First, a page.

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0

we can eliminate A and B if both knows or both doesnot know each other

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0
of 0 vote

but at the first glance of the question, I was thinking about KNOWS(A,B) as some kind of comparative function, which can be used in sorting. and once we sort the list we would get the celebrities at one end, ofcourse there is no comparitive sort which can perform in linear time.

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0

@goutham467, Instead of thinking of this as a sorting problem, think of it as a min-item-in-list problem. You can easily find the minimum element of an unsorted list in linear time, as long as the list has some sort of transitive ordering. The twist here is that you don't have a truly transitive ordering, since A can know B can know C can A. From the celebrity's standpoint, though, it doesn't really matter, because he or she is not allowed to be in any strange friendship cycles.

When you solve the traditional min-item-in-a-list problem, you have a provisional min and you keep trying to dethrone the provisional min as you iterate through the list. For the celebrity problem, it's the same algorithm with a slightly different mechanism to dethrone the provisional celebrity.

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0

@showell
Thanks for a such a clear explanation."min-item-in-list" problem, how can I forgot a basic thing.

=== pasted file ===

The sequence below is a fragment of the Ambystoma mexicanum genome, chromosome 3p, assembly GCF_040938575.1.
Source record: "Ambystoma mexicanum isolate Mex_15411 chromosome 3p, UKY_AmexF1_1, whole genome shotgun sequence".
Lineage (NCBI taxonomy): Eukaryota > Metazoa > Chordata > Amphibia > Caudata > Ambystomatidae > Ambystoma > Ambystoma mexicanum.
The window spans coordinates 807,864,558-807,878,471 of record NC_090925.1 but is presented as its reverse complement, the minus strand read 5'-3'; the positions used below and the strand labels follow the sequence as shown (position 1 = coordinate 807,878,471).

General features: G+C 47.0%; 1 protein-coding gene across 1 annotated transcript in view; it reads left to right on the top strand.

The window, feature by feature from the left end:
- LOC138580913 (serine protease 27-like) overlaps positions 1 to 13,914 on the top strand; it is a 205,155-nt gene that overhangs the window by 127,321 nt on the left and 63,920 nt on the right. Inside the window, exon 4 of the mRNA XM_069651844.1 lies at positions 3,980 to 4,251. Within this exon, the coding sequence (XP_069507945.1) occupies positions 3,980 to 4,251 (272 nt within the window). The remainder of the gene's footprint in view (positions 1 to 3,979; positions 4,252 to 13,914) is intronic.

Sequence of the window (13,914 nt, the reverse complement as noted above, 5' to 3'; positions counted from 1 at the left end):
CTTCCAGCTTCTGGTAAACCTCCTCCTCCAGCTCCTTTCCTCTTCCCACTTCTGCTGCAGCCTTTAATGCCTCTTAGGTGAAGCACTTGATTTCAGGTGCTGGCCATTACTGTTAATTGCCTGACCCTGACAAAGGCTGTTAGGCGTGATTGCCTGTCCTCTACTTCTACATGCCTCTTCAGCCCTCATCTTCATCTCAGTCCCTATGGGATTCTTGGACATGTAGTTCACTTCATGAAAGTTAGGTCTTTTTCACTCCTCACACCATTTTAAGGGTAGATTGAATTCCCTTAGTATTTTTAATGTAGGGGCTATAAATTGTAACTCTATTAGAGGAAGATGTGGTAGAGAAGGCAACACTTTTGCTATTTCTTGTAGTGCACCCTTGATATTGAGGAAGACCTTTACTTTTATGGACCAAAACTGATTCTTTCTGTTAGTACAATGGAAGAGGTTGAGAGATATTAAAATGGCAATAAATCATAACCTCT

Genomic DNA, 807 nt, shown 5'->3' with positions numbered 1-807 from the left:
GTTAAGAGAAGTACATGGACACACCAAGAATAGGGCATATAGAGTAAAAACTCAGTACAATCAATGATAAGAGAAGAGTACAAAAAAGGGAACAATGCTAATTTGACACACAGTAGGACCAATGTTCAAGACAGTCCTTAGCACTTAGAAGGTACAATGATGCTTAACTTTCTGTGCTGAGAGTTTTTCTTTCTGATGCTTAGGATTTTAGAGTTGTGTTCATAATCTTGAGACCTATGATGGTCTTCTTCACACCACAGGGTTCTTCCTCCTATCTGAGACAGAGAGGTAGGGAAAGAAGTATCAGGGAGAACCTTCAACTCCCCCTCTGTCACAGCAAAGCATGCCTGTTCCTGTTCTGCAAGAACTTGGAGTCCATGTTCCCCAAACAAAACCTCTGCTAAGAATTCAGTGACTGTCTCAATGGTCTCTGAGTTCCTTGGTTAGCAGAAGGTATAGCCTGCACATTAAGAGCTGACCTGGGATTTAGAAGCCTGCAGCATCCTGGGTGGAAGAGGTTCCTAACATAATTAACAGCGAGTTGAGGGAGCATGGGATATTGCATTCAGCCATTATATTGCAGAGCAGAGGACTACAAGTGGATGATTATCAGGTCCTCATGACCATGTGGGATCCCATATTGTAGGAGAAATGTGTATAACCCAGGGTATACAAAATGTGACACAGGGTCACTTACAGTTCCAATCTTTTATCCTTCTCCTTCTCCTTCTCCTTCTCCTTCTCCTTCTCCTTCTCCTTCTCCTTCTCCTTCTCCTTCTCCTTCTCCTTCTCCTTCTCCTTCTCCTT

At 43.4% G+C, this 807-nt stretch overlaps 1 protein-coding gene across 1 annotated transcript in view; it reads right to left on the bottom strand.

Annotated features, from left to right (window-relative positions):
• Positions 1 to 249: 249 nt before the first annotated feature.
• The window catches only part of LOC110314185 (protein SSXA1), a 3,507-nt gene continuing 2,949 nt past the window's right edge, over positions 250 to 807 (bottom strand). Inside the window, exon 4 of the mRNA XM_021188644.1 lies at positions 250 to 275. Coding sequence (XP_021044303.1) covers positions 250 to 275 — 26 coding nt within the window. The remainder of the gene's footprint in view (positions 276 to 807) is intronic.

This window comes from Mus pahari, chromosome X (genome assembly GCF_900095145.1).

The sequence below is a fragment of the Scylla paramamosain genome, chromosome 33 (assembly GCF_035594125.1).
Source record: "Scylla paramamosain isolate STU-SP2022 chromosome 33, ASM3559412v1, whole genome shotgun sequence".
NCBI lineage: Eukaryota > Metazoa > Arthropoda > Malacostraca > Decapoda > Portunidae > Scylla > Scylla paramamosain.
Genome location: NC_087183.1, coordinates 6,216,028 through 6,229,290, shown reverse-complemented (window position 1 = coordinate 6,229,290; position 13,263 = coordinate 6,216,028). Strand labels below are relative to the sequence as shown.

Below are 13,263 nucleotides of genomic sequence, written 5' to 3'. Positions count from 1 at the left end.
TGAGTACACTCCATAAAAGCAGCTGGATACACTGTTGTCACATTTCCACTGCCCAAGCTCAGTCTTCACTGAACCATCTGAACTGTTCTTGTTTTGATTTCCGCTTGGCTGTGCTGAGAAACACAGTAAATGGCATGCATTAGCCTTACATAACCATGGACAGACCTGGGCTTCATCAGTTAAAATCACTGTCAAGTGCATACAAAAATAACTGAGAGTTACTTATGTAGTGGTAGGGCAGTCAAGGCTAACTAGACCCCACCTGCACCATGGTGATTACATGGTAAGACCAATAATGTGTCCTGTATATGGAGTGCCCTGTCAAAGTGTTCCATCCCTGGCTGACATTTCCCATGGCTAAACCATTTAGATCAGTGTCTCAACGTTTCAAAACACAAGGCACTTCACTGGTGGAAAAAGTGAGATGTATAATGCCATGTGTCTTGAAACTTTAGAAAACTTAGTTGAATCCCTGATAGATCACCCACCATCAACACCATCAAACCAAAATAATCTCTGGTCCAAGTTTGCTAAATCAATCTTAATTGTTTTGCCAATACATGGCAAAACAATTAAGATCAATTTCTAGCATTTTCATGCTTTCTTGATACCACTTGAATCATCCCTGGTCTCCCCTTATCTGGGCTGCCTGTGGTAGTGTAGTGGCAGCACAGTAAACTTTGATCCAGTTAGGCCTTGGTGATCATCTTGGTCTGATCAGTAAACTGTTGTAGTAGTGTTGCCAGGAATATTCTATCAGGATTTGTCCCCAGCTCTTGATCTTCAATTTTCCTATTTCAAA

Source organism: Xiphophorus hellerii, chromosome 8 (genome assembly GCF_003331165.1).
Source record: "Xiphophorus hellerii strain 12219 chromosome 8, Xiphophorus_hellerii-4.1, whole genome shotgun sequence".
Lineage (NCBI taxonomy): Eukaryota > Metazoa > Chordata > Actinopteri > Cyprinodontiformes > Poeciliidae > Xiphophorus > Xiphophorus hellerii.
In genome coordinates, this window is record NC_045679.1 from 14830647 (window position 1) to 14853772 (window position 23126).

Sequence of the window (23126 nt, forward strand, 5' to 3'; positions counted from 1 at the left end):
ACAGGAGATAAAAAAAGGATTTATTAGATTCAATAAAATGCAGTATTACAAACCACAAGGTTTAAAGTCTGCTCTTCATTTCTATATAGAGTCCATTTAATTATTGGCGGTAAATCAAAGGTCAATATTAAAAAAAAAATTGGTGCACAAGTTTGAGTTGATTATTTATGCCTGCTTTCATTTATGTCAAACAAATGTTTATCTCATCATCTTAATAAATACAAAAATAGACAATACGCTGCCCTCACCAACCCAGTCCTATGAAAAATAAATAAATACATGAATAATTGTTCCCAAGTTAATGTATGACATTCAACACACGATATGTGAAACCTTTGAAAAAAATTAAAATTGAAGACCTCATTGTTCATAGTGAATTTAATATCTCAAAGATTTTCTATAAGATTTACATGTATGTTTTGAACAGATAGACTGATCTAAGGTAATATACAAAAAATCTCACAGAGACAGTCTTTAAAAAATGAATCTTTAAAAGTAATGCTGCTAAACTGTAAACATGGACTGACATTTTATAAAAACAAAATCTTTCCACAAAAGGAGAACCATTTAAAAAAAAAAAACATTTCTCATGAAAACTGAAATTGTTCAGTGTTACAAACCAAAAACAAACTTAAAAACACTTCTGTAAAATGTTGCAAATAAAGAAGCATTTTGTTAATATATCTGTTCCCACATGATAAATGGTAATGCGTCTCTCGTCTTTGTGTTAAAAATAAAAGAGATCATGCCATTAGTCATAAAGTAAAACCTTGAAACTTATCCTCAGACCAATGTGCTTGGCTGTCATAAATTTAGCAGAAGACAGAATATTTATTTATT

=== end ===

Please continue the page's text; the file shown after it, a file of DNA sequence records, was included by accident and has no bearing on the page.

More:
I am struggling with a question though, could you please comment on it, id=15489912

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0

@goutham467 BTW here is a way to solve this that explicitly uses a comparison function with a generic algorithm:

``````def max_by(lst, cmp):
candidate = 0
for i in range(1, len(lst)):
if cmp(lst[candidate], lst[i]) > 0:
candidate = i
return lst[candidate]

def find_celebrity(lst):
# Simplifying assumption: assume the most famous
# person is indeed a celebrity.
return max_by(lst, famous_cmp)

def famous_cmp(i, j):
if know(i, j):
return 1
else:
return -1

def know(i, j):
# 40 is our celebrity
if i == 40:
return False
if j == 40:
return True
# For others, return something
# predictable
return  i == j + 10 or i == j - 10

print find_celebrity([10, 20, 30, 40, 50])``````

I omitted the extra step to fully verify celebrity status.

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0

#include <stdio.h>
#include <stdlib.h>

int people;
extern int knows(int a, int b);

int celebrity() {
int celebrity, left = 1, right = people;
while (left < right) {
if (knows(left, right)) {
left++;
} else {
right--;
}
}
celebrity = left;
return celebrity;
}

int main(int argc, char *argv[]) {
printf("Number of people: ");
scanf("%d", &people);
printf("The celebrity is number %d\n", celebrity());
return 0;
}

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0
of 0 vote

given a and b : check Knows(a,b) and Knows(b,a). If both result match eliminate both a and b to move forward as none are celebrity candidate , if only one is true say Knows(a,b) then eliminate a , b is still a candidate. get the next person in the list . On each step you exhaust at least one and hence linear time